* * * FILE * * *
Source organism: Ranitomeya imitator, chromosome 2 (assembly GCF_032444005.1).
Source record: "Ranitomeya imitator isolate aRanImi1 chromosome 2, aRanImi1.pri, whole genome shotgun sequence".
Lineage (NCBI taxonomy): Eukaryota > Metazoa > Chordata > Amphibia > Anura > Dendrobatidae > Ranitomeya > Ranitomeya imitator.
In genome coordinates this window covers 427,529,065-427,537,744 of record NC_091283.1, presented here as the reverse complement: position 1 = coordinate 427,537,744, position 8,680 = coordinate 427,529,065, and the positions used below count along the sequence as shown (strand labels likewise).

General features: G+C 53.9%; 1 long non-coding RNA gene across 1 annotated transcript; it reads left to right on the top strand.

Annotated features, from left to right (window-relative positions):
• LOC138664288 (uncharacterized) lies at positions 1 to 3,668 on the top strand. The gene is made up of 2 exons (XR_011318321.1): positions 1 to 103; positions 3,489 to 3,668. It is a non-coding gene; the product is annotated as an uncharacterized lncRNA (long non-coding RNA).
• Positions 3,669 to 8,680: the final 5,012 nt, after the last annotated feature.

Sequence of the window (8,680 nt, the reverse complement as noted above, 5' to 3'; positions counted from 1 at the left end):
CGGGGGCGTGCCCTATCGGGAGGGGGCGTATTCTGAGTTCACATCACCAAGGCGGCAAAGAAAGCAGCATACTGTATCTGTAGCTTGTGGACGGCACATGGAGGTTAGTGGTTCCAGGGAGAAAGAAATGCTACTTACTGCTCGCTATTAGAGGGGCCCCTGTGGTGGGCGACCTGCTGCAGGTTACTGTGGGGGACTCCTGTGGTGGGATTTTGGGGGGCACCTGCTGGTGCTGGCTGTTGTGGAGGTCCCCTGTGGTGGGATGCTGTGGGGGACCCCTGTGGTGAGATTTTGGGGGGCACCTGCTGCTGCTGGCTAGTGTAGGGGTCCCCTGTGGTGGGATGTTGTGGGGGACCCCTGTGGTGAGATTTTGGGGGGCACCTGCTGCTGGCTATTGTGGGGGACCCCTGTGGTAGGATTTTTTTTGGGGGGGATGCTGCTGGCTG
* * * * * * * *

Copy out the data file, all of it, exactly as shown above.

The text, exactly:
Source organism: Ranitomeya imitator, chromosome 2 (assembly GCF_032444005.1).
Source record: "Ranitomeya imitator isolate aRanImi1 chromosome 2, aRanImi1.pri, whole genome shotgun sequence".
Lineage (NCBI taxonomy): Eukaryota > Metazoa > Chordata > Amphibia > Anura > Dendrobatidae > Ranitomeya > Ranitomeya imitator.
In genome coordinates this window covers 427,529,065-427,537,744 of record NC_091283.1, presented here as the reverse complement: position 1 = coordinate 427,537,744, position 8,680 = coordinate 427,529,065, and the positions used below count along the sequence as shown (strand labels likewise).

General features: G+C 53.9%; 1 long non-coding RNA gene across 1 annotated transcript; it reads left to right on the top strand.

Annotated features, from left to right (window-relative positions):
• LOC138664288 (uncharacterized) lies at positions 1 to 3,668 on the top strand. The gene is made up of 2 exons (XR_011318321.1): positions 1 to 103; positions 3,489 to 3,668. It is a non-coding gene; the product is annotated as an uncharacterized lncRNA (long non-coding RNA).
• Positions 3,669 to 8,680: the final 5,012 nt, after the last annotated feature.

Sequence of the window (8,680 nt, the reverse complement as noted above, 5' to 3'; positions counted from 1 at the left end):
CGGGGGCGTGCCCTATCGGGAGGGGGCGTATTCTGAGTTCACATCACCAAGGCGGCAAAGAAAGCAGCATACTGTATCTGTAGCTTGTGGACGGCACATGGAGGTTAGTGGTTCCAGGGAGAAAGAAATGCTACTTACTGCTCGCTATTAGAGGGGCCCCTGTGGTGGGCGACCTGCTGCAGGTTACTGTGGGGGACTCCTGTGGTGGGATTTTGGGGGGCACCTGCTGGTGCTGGCTGTTGTGGAGGTCCCCTGTGGTGGGATGCTGTGGGGGACCCCTGTGGTGAGATTTTGGGGGGCACCTGCTGCTGCTGGCTAGTGTAGGGGTCCCCTGTGGTGGGATGTTGTGGGGGACCCCTGTGGTGAGATTTTGGGGGGCACCTGCTGCTGGCTATTGTGGGGGACCCCTGTGGTAGGATTTTTTTTGGGGGGGATGCTGCTGGCTG